Something that always sticks with me is how friends used to describe men's style icon, Cary Grant.
“One was left with the impression that he was impeccably dressed, but couldn't recall exactly what he was wearing.”
This is how people should remember you – as the well dressed man.
Not as that guy in the orange sweater.
As far as versatility is concerned, keeping color selections limited helps your pieces work with the rest of your wardrobe.
A stop sign red sweater isn't going to be nearly as versatile as a gray v-neck.
Aim to buy quality
Like me, these shoes were made in the 80's. A testament to the durability of shell cordovan.
The only way to build a truly versatile wardrobe is to have it evolve organically.
And that means some pieces are going to have to stick around long enough to be the upperclassmen of your wardrobe.
When shopping for new items, you need that base of tried and true pieces to give you stability and direction.
Quality doesn't have to mean outrageously expensive, but you'll have to look around to find that middle ground.
I have a pair of jeans that I wore about 4 days per week for over 3 years, and only when my thigh expanded significantly from squatting did they start to give out at the crotch.
I bought them from H&M for only $20!
But you won't always be able to find the perfect items for next to nothing unless you're willing to hit the resale shops and gamble with online auctions.
But taking the above mentioned cost per wear factor into account, these are still a better deal than having a constant influx of fast fashion pieces.
Get to know your tailor
I hear it from skinny, muscular, and fat guys alike. “Nothing fits!”
I've yet to meet someone who could just walk up to a clothing rack and pick up perfect fitting items on a consistent basis.
Since this is the case for nearly everyone, it's a good idea to have your clothing items tailored.
But if you're buying new clothes every week and donating them at the end of the season, it hardly makes financial sense.
With the idea of buying better, and not simply more, clothing that will stand the test of time in regard to both durability and style, you're able to make the investment necessary to ensure the items fit perfectly.
You have the security of knowing that it'll be with you for the long haul.
Do your homework
This is easy for me to say because I get an inordinate amount of pleasure researching different styles, designs, and brands of clothing.
Have I ever mentioned that I love my job?
But even if you don't lie awake at night contemplating the perfect suit wardrobe, research is still an essential part of finding out what pieces are the most versatile, and avoiding buyer's remorse.
I can't tell you how many articles and forum posts I read to make my first major dress shoe purchase.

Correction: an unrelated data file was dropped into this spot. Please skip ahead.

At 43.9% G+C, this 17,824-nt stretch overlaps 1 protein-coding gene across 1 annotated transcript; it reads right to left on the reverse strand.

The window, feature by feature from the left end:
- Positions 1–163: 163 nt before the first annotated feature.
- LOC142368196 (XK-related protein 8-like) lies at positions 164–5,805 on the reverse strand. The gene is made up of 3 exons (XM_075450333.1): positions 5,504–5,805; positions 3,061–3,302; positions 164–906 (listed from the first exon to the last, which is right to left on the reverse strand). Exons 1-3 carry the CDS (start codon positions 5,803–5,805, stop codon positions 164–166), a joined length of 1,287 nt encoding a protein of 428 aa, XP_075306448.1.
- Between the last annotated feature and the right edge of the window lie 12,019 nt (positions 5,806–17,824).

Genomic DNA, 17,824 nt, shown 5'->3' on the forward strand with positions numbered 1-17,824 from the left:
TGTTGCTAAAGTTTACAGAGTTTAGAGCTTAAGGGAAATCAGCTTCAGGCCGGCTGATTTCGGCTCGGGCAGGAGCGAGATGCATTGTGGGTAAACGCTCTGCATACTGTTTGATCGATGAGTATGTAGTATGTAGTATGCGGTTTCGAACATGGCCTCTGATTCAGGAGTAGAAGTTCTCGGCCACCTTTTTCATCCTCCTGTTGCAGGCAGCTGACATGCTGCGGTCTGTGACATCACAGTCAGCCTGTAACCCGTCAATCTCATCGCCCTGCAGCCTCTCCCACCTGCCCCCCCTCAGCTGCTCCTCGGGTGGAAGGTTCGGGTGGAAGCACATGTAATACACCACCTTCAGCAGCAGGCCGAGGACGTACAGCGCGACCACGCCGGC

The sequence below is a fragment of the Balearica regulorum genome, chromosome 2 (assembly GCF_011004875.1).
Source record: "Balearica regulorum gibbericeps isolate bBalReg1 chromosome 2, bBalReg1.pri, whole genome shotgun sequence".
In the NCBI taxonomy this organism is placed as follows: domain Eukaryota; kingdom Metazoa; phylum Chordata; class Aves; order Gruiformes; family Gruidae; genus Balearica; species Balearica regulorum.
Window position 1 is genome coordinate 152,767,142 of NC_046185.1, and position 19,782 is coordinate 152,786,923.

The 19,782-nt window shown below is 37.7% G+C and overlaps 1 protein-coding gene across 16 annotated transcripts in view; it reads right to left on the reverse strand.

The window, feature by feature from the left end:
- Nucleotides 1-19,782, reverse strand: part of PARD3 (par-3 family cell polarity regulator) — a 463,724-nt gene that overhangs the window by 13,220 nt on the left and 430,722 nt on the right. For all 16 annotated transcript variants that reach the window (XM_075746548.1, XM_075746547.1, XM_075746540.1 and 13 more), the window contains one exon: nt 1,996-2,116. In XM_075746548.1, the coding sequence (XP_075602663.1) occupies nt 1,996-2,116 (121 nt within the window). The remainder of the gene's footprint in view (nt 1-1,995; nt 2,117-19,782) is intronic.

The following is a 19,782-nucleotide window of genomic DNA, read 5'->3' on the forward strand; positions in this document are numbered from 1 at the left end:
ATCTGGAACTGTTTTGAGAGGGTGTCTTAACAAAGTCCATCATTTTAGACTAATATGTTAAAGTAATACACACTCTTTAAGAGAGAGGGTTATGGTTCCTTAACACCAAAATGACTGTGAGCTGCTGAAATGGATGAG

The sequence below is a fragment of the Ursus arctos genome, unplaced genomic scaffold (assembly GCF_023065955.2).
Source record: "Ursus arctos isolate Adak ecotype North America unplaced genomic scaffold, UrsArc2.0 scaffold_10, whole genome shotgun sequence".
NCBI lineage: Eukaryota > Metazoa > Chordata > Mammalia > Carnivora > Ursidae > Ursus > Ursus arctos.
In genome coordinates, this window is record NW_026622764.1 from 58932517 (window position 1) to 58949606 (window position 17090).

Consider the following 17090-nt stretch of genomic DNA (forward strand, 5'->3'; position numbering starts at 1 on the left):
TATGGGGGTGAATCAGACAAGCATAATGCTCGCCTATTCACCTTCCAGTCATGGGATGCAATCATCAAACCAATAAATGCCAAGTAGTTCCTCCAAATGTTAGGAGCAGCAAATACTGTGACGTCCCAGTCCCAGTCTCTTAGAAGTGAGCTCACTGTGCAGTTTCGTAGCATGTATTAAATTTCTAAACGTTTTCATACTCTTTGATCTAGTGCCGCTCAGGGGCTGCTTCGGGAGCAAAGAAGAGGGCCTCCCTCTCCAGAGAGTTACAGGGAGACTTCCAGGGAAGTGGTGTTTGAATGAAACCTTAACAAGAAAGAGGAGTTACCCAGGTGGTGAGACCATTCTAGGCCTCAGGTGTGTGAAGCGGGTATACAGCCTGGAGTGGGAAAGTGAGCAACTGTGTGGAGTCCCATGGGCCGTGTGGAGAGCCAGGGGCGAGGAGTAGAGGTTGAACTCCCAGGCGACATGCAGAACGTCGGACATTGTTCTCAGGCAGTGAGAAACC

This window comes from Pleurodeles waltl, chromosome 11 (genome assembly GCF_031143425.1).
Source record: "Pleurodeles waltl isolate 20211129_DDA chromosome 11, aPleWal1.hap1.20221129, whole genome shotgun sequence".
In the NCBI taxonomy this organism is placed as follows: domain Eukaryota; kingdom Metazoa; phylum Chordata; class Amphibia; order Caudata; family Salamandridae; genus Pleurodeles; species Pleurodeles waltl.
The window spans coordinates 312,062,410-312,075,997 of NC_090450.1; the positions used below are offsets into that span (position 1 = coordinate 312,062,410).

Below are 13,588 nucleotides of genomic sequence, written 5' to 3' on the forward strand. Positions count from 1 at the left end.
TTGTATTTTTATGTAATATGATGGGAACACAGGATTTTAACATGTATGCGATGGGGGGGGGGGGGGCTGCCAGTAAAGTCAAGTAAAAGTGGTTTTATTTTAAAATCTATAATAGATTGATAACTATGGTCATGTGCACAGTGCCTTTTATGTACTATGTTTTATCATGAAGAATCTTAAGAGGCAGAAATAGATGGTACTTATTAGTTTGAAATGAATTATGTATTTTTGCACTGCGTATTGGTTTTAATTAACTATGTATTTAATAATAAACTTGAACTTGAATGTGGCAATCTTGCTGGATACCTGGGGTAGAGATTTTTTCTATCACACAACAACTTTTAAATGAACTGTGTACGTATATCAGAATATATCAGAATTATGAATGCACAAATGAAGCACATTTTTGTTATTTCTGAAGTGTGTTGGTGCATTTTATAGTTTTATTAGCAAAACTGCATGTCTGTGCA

One of the easiest ways to figure out exactly what you like is to mimic photos of men already successfully pulling off the look you aspire to.
If you don't already, I suggest you open a Pinterest account and peruse my inspiration boards to get an idea of just how useful a collection of photos can be.
That's exactly how I get a lot of my ideas.
Build your wardrobe with YOUR life in mind
I feel like I harp on this a little too much, but it's really important.
When I was in high school (in a working class town that turned sour when the jobs dwindled), I would spend hours scanning the Ralph Lauren website dreaming of a kick ass wardrobe.
But the looks I admired, even though they were great, didn't fit with my age or location.
If you live in a rural area, brown leather shoes and accessories will likely work better than black. The opposite is true for the metropolitan.
In the rural environment, a pair of cleanly designed work boots will carry you from the outdoors to the nicest restaurant in town, while a pair of monk straps will fill that void for a young guy in New York.
If you're an accomplished businessman living in a high rise, silk/cashmere sweaters in dark colors will be more appropriate than chunky wool in earth tones. Save that look for the rugged gentleman.
For the beginner, I think it's important to experiment with some more affordable items to nail down your personal style.
You'll learn what you like, what you don't like, and what you like but doesn't fit with your lifestyle.
Once you get this diagnostic process out of the way, you can tackle the end goal of building a rotation of pieces that you love to wear.
And once you've established your versatile wardrobe, you'll have the pleasure of enjoying it day after day for years to come.
You may even come to view your wardrobe like an old friend who helps you to be the best version of yourself.
All the best,